Definition and Examples of Didactic Writing

Glossary of Grammatical and Rhetorical Terms

didactic writing
In 1824, the American Tract Society (ATS) warned that "a plain didactic essay" may put readers to sleep. "There must be something to allure the listless to read, and this can only be done by blending entertainment with instruction" (quoted by Steven Epley in Encyclopedia of the Essay, 1997). (Alex and Laila/Getty Images)

The term didactic writing refers to texts that are intended or inclined to teach, preach, or advise. Didactic writing often makes use of the second-person point of view. Noun: didacticism.

Highly regarded writers of didactic essays from the Victorian era include Thomas De Quincey (1785-1859), Thomas Carlyle (1795-1881), Thomas Macaulay (1800-1859), and John Ruskin (1819-1900).

William Golding's Lord of the Flies and Harper Lee's To Kill a Mockingbird, says Robert S.

Vuckovich, "are fictional works that . . . escape from their narrative design, aspiring to the status of didactic or ethical argument" ("The Art of Rhetorical Deception and Modification" in Rhetoric, Uncertainty, and the University as Text, 2007).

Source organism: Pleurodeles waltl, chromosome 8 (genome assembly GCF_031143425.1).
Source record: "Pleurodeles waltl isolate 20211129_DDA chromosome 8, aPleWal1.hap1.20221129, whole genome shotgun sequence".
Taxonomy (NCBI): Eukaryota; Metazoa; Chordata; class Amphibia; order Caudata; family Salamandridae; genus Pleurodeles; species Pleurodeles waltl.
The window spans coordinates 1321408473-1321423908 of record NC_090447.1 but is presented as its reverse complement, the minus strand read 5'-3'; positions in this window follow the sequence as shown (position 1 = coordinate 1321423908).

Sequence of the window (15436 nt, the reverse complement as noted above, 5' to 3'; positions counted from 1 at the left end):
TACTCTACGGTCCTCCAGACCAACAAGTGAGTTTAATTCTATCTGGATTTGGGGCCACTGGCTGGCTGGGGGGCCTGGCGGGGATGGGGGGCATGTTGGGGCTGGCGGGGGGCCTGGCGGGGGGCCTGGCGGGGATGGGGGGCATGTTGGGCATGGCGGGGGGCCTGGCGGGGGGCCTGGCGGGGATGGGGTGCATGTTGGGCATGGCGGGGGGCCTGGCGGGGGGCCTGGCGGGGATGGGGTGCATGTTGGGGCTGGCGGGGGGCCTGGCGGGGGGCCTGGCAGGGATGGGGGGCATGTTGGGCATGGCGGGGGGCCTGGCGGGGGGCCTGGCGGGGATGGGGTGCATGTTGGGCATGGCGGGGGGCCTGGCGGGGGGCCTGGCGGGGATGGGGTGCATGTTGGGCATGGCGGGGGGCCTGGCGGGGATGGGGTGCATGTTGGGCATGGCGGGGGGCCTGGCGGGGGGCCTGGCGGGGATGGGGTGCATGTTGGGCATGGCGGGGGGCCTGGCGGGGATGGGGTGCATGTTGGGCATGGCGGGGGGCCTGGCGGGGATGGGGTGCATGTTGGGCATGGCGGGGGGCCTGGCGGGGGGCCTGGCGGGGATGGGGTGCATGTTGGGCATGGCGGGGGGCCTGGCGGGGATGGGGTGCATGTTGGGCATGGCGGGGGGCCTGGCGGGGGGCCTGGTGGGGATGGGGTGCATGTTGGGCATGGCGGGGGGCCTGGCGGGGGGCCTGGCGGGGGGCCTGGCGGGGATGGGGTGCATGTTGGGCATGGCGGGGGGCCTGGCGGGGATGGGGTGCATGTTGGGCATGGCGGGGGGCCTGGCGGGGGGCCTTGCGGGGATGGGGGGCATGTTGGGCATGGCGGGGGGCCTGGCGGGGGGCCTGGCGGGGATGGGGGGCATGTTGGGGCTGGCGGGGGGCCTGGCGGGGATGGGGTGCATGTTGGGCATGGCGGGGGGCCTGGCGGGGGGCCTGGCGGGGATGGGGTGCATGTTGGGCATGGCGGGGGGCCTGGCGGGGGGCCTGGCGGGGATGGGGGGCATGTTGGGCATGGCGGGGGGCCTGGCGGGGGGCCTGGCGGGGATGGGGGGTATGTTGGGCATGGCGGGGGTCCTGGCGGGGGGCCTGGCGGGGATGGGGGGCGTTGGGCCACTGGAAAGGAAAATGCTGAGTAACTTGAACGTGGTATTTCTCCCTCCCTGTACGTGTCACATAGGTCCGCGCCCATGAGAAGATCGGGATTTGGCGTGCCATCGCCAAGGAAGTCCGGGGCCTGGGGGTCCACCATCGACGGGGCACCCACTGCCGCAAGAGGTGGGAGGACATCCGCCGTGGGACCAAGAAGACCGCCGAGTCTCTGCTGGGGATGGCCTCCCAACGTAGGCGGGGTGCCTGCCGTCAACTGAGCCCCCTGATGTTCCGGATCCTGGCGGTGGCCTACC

In present-day English, the adjective didactic is often used in a pejorative sense, implying artless, heavy-handed preachiness.

See Examples and Observations below. See also:

From the Greek, "to teach, educate"

Examples and Observations

  • "What . . . do we mean by 'didactic literature'? It can be argued that every text in the early modern period had the potential to be viewed as didactic. Indeed, when Sir Philip Sidney conceived of reading of any sort as the best grounding for 'the trade of our lives,' he was far from alone in his commitment to this catholic interpretation. . . . [W]e have chosen . . . to concentrate mainly on those texts which were explicitly framed to instruct through the material they contained: amongst these are what we might today label 'how-to' books. Such books made their claims to educate and inspire from the outset, and were constructed both textually and physically, to achieve those goals: the ideal didactic text of this sort was ideally 'a Manual that shall neither burden the hands to hold, the Eyes in reading, nor the mind in conceiving.'"